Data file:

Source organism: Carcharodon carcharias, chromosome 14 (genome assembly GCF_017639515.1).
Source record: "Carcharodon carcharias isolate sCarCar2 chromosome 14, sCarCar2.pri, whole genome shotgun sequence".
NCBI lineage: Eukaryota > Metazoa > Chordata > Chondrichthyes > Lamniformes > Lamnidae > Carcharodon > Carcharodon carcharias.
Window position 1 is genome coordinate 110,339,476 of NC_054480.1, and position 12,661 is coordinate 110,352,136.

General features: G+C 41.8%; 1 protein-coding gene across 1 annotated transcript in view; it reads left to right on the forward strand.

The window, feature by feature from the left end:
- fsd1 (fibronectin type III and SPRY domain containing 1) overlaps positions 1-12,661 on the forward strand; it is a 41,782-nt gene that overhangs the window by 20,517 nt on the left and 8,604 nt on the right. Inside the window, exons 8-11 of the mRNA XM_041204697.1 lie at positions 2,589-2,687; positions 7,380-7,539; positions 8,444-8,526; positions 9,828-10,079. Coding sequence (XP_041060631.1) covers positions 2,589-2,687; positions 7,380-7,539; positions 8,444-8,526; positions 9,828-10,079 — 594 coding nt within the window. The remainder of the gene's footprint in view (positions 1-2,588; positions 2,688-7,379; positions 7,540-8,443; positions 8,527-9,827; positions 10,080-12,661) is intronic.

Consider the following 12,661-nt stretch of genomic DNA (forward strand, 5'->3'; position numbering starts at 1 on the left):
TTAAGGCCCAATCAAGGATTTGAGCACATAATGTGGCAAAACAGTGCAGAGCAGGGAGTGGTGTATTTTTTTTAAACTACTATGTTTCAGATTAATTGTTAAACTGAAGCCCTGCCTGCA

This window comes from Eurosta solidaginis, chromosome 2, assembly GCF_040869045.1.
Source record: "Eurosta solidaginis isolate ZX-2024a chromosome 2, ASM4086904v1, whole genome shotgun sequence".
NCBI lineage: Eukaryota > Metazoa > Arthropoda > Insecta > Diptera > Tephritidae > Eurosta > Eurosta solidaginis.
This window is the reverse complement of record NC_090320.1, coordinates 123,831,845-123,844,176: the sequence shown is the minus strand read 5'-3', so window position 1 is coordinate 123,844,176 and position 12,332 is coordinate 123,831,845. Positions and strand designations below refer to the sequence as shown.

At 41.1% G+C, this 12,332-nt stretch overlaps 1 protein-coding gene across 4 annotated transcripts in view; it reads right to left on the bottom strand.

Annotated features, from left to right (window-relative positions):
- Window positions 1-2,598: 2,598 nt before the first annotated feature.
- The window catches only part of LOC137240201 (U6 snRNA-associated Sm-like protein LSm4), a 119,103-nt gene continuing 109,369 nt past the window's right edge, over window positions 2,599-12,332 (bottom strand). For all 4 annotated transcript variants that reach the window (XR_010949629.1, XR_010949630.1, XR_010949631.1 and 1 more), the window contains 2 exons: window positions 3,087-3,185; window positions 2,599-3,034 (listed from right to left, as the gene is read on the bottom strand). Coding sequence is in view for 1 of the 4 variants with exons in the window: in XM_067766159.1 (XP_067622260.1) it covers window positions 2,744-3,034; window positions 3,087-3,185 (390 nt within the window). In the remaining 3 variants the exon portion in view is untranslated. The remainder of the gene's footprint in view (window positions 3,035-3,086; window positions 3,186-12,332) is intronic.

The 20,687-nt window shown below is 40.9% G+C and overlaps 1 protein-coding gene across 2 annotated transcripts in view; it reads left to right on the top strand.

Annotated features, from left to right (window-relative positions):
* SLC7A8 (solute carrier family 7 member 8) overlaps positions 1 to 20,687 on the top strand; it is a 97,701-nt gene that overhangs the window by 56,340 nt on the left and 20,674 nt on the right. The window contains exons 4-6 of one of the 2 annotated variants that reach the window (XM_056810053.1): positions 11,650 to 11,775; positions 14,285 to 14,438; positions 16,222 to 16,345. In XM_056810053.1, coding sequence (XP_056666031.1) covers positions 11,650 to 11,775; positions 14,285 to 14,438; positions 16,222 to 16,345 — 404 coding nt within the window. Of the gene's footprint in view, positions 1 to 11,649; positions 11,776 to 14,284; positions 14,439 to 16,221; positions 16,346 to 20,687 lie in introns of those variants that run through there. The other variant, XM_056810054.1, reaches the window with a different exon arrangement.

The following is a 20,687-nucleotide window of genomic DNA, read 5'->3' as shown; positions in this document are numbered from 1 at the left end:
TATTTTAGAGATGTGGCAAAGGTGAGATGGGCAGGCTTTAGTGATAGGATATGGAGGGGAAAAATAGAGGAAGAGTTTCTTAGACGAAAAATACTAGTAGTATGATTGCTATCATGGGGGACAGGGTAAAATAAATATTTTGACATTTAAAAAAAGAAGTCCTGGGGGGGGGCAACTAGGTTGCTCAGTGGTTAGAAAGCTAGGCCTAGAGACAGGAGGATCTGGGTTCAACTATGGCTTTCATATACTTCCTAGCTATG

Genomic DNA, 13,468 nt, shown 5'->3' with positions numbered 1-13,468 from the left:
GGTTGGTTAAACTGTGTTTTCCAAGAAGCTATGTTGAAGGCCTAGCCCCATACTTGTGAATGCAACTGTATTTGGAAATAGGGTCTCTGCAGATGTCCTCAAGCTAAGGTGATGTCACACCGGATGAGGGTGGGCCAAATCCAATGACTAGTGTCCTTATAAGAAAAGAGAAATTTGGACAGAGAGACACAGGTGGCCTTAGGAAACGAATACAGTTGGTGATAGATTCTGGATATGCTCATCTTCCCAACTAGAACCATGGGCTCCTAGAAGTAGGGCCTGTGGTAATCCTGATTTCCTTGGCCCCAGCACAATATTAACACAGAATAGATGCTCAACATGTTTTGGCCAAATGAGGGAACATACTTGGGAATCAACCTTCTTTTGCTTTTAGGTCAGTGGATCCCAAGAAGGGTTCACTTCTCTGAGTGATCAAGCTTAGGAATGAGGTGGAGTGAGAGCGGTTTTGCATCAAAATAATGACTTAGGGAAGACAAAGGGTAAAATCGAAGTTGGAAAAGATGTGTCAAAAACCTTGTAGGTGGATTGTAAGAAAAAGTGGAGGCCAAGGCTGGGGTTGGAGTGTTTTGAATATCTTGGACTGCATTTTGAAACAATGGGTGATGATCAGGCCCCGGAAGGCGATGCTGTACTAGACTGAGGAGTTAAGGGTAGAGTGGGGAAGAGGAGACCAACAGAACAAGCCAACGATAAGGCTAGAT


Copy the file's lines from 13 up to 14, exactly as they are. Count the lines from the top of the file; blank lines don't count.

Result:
This window is the reverse complement of record NC_090320.1, coordinates 123,831,845-123,844,176: the sequence shown is the minus strand read 5'-3', so window position 1 is coordinate 123,844,176 and position 12,332 is coordinate 123,831,845. Positions and strand designations below refer to the sequence as shown.

At 41.1% G+C, this 12,332-nt stretch overlaps 1 protein-coding gene across 4 annotated transcripts in view; it reads right to left on the bottom strand.